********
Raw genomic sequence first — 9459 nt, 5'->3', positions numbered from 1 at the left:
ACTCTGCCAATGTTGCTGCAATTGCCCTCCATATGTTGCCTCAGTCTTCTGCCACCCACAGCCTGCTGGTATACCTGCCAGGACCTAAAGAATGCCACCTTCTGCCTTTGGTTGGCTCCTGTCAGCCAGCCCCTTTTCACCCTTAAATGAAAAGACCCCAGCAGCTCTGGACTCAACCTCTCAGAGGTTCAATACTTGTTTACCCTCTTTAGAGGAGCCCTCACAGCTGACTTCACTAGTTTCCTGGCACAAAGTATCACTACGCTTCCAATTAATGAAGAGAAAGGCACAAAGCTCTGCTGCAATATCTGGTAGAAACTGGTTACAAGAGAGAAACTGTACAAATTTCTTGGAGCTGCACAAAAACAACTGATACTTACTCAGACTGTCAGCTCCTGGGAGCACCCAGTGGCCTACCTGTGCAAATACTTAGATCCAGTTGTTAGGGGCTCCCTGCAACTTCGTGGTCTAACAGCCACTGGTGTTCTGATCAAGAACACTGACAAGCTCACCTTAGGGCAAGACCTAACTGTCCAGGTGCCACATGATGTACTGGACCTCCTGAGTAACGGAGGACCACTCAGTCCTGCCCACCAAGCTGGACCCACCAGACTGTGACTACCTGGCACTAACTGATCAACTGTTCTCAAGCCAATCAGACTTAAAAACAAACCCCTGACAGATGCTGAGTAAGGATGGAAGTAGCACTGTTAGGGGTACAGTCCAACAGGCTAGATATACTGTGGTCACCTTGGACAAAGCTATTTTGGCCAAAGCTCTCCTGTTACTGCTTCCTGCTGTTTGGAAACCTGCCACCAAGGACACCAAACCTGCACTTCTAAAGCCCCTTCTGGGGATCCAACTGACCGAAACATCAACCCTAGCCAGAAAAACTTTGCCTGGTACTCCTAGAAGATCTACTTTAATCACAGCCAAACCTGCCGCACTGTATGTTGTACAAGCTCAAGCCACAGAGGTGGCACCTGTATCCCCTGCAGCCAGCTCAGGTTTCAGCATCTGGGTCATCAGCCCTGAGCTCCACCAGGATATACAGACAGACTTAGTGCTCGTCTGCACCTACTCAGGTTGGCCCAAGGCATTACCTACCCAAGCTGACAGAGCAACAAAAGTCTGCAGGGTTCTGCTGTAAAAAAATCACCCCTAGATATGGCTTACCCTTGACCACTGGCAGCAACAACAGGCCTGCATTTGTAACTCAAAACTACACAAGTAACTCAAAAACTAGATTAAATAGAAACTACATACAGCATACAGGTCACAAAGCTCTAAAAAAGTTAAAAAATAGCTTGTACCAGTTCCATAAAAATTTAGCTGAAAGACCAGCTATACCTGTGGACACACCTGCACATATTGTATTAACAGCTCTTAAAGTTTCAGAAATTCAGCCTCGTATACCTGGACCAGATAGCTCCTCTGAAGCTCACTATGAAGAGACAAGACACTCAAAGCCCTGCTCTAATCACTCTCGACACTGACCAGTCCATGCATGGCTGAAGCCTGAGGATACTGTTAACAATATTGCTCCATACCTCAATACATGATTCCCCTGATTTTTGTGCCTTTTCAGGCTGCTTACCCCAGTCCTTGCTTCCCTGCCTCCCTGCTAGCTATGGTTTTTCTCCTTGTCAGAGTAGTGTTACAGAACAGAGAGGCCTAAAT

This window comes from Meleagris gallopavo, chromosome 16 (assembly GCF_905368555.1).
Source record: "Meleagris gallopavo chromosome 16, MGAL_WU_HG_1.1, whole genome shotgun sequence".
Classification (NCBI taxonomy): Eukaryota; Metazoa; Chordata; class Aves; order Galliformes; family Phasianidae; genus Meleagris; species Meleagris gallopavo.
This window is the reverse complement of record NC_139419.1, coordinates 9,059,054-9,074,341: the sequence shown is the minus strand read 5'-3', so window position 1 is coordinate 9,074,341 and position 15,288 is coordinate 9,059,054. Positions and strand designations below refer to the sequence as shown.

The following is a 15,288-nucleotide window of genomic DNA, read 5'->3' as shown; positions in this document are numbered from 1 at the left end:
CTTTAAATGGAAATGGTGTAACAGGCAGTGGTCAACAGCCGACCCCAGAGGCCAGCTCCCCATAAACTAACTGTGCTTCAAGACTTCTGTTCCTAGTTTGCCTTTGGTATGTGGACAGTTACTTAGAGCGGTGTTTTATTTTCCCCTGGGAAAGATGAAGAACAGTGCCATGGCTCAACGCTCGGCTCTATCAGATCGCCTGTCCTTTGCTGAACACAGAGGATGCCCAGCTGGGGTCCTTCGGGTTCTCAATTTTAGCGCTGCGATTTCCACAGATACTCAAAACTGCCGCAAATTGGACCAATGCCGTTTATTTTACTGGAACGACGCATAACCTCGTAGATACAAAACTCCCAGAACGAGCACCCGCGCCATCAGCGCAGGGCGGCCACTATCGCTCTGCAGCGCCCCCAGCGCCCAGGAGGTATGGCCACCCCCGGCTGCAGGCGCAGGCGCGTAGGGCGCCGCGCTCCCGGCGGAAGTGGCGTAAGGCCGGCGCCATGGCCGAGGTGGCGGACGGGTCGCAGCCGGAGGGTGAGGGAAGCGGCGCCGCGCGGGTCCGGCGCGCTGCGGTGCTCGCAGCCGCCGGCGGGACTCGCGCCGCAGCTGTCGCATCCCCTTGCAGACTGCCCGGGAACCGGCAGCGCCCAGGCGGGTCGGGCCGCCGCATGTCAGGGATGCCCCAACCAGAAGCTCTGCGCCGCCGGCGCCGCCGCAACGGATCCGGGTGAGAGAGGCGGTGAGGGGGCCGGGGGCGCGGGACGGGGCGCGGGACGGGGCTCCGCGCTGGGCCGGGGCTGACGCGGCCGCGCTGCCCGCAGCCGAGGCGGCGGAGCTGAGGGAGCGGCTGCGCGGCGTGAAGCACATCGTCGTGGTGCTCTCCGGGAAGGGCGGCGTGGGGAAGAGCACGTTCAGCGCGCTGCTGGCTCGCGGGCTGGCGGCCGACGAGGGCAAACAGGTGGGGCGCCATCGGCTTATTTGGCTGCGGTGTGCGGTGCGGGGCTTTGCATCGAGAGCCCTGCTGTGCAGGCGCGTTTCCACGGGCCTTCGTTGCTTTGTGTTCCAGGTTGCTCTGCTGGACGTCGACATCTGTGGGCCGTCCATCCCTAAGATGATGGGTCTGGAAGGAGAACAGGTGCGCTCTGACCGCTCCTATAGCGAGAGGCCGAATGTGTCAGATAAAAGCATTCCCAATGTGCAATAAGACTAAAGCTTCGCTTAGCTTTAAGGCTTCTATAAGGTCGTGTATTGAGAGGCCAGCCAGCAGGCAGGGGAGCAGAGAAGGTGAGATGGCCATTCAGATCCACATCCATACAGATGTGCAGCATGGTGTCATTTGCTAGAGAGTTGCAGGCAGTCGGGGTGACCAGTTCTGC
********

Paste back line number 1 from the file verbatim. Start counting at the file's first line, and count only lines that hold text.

Raw genomic sequence first — 9459 nt, 5'->3', positions numbered from 1 at the left: